A planned, controlled blast took down some of the final remnants of Duke Energy’s old Sutton power plant in Wilmington, N.C., April 10, but memories linger of the facility that soldiered through some of the worst hurricanes on the East Coast.
In more than 60 years of operation, Sutton’s reliability and its employees’ dedication haven’t changed.
Originally built on the heels of Hurricane Hazel in 1954, Sutton’s 575-megawatt coal-fired generators were retired in November 2013 when a new, gas-fired 625-megawatt combined-cycle unit began operation.
Talking with workers who lived through some of the worst storms at the plant over the years, you get a picture of their dedication to the surrounding community.
Jeff Taylor, a control room operator, describes the events at the plant during Hurricane Floyd in 1999. “It was raining so hard, I remember stepping out of my pickup truck and into six inches of water.”
The storm knocked out power to more than 500,000 customers in eastern North Carolina.
Kent Tyndall, an Environmental, Health and Safety leader, remembers the storm too.
“At one point, one of the 480-volt motors was slinging water everywhere,” he recalls. Several of the motors and pumps ran continuously underwater throughout the storm and afterwards had to be sent off for repairs.”
Taylor also described the aftermath of Fran, another bad Carolinas storm that hit in 1996.
Not only did the team keep the plant running throughout the brutal weather, but workers came off long hours of working at the plant and then volunteered to help restore power lines.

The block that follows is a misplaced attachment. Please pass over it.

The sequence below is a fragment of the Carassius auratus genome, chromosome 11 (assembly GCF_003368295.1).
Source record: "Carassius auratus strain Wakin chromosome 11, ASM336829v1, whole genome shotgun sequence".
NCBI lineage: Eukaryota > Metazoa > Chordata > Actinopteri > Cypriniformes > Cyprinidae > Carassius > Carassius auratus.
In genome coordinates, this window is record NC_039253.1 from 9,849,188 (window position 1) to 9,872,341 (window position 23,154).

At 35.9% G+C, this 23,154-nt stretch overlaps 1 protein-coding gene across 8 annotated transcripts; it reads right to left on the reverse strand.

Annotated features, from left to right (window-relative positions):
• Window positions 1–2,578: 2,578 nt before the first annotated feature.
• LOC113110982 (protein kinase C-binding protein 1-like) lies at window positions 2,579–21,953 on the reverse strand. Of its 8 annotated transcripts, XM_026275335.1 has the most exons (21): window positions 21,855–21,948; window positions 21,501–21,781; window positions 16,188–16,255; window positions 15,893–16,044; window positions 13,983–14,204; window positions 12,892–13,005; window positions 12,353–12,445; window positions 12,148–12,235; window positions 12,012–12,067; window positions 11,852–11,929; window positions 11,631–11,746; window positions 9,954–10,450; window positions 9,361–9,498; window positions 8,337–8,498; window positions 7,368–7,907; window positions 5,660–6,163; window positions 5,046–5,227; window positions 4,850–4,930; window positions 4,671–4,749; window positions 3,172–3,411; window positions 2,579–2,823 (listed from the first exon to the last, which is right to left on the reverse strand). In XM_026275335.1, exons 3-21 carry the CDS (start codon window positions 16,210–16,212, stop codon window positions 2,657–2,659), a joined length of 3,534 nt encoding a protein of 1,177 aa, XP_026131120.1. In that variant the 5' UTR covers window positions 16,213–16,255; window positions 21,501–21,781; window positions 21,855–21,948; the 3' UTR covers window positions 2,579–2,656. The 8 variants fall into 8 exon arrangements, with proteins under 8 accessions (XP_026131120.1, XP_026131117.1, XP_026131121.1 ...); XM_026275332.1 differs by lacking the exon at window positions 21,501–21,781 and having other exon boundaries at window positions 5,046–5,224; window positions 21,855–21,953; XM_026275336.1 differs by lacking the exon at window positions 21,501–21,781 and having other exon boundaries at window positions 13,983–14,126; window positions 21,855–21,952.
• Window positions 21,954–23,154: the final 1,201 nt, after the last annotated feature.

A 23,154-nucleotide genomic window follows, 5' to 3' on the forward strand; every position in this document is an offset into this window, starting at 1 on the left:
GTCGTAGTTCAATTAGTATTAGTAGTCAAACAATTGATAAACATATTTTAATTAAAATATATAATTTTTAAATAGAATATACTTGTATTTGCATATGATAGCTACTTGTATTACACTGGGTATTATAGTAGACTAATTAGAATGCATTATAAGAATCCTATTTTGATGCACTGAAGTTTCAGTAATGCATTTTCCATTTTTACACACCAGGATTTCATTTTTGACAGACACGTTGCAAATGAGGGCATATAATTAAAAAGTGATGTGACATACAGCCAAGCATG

Tyndall recalled how it was a “funny feeling” to come to work, make power all day and then go home and not have any electricity.
The Sutton Plant is named after Louis V. Sutton, one of the longest-running CEOs of the company when it was known as Carolina Power & Light. Sutton served as chief for 30 years (1933 – 1963) and left a lasting legacy at the plant and across the company.
Sutton built his reputation on putting customer service first, as evidenced when he lowered rates during the Depression to help struggling families.
The Sutton facility is one of several Duke Energy plants that have either been closed or updated as the company modernizes its power plants.
Duke has been steadily and methodically dismantling outdated plants for years. Since 2011, the company has “retired,” or closed, 10 coal-fired plants.
Duke is not alone in demolishing outdated power plants. It’s a scene being played out across the country.
One major reason for closing coal plants is tighter regulations on emissions. Cost is another factor. With natural gas prices so low, it’s more economical in many cases to make electricity using gas rather than coal.
“By shifting from coal, the company was able to reduce emissions, allowing us to meet more stringent environmental regulations,” a Duke Energy spokesman said. “Plus, these new plants vastly improve performance and megawatt output over the older coal-fired units, and, of course, there’s also the benefit of lower fuel cost for our customers.”